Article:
Fluoride varnishes marketed in the United States have the highest fluoride concentration of any fluoride vehicle (22,600 ppm F-), and some ingestion of the fluoride can occur during the application process or after fluoride is released into the saliva. However, there are no reports of possible side effects or adverse effects for patients.11 Ekstrand, et al19 evaluated the plasma fluoride concentration and urinary fluoride excretion following applicaton of Duraphat varnish. Their studies revealed that urinary fluoride concentration 12 hours after application was between 500 and 1,100 µg F-, which is well below the toxic level. The comprehensive review to determine the safety of fluoride varnish for the Cochrane Collaboration database found no information about adverse effects in the clinical trials that were reviewed.9 However, it was suggested that future studies collect additional data on possible side effects. Among clinicians, fluoride varnish applications have been regarded as safe even for young children, since the amount of varnish is usually less than 0.5 ml, which delivers 3 to 11 mg of fluoride ion, far below the probable toxic dose of 5 mg/kg.
Frequency of Application
For a fluoride varnish to be effective, frequency of fluoride varnish applications should be based on an individual caries risk assessment.4 The most frequently prescribed regimen has been a semiannual application of varnish.20 Petersson and Westerberg21 suggested that 3 applications of varnish in one week, conducted on an annual basis, could be more effective than seminannual application. However, this application frequency requires further study in order to be established as a standard recommendation. For high and moderate risk individuals, varnish could be recommended to be applied 2 to 4 times a year.9,12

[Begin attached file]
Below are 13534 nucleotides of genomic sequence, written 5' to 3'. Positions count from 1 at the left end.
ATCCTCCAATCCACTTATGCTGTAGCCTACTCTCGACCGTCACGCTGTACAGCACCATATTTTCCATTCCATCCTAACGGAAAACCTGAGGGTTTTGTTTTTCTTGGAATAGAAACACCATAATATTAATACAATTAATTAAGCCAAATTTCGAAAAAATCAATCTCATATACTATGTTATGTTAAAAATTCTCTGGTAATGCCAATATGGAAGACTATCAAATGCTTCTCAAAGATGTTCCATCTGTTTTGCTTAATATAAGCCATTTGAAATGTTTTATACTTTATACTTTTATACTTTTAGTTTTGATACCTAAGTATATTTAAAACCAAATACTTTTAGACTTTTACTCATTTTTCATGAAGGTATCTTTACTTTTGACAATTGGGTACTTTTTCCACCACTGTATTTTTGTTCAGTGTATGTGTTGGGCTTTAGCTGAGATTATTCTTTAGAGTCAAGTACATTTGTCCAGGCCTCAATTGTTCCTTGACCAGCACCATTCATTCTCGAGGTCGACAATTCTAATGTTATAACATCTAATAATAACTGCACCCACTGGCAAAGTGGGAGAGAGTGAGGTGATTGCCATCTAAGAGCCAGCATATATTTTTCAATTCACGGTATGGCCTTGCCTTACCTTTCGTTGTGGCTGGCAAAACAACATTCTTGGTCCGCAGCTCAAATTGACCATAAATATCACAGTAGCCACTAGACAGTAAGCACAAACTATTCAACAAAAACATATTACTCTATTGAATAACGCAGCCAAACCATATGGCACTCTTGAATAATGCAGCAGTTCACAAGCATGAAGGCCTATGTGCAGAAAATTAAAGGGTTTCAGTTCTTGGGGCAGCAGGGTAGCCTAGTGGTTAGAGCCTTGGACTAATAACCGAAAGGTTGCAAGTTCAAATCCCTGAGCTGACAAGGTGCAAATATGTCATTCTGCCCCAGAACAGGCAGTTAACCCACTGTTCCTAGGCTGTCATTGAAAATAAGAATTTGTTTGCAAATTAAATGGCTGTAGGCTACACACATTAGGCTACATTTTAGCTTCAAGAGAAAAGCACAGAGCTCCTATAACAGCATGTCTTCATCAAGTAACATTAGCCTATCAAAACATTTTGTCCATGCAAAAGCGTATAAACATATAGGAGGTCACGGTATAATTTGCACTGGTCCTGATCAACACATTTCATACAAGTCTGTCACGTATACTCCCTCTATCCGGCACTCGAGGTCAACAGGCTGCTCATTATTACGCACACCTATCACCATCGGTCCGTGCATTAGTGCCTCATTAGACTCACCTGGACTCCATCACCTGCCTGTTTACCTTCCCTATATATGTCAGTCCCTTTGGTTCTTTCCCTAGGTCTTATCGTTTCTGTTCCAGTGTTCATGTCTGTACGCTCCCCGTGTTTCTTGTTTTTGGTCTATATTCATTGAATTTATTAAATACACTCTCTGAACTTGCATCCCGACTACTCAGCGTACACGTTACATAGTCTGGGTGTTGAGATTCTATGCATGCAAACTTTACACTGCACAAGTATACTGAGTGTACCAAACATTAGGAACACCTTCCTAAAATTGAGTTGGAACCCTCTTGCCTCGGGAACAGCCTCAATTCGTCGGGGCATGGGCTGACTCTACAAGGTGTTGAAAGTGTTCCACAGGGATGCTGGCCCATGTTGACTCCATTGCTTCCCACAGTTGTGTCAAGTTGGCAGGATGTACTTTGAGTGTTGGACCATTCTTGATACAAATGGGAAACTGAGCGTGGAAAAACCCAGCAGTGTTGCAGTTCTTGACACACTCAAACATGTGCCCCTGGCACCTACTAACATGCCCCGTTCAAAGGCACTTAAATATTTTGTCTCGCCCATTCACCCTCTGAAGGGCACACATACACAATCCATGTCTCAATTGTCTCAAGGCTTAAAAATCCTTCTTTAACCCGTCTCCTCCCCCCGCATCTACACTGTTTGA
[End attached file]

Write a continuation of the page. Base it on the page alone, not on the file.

Figure 1. Early, noncavitated enamel lesions, ie, white-spot lesions, which have potential to remineralize with the use of fluoride varnish.
Fluoride varnishes are recommended for patients with a high or moderate risk of caries.4 To assess a patient’s caries risk, several risk factors can be identified through the use of clinical and sociodemographic information, which is routinely collected at annual clinical examinations. Several protocols have been developed for risk assessment. The National Institutes of Health13 published recommendations for the most helpful and consistent risk indicators in practice, which are: (1) past caries experience, (2) inadequate previous or current exposure to fluoride, (3) any physical or mental illness and any oral appliance or restoration that compromises the maintenance of optimal oral health, (4) frequent fermentable carbohydrate consumption, (5) lower salivary flow, associated with certain medical conditions and therapies, (6) high mutans streptococci levels, (7) gingival recession, especially in elderly populations, and (8) lower index of socioeconomic status.
Based on clinical findings, patients with a high caries risk with active noncavitated lesions (Figure 1) and exposed root surfaces can benefit from fluoride varnish. After periods of tooth eruption, when enamel is still not fully mineralized, patients can benefit from the mineralizing effect of fluoride varnish and the greater uptake of fluoride. Patients with reduced salivary flow, or following periodontal surgery, and patients with fixed or removable prostheses can temporarily have higher risk for decay and also benefit from fluoride varnish applications. Individuals with an eating disorder, or mentally or physically challenged individuals can also have a high caries risk. Varnish has been regarded as a safe and easy alternative for caries control in patients with special needs, such as those receiving head and neck radiation, orthodontic treatment, and those using medications that result in reduced salivary flow.18 As suction devices and trays are not needed for fluoride varnish application, varnish can be applied even for very young children and in field situations, such as the classroom.22 It has been suggested that fluoride varnish can be adopted into medical practice, applied by primary care physicians and their staff.23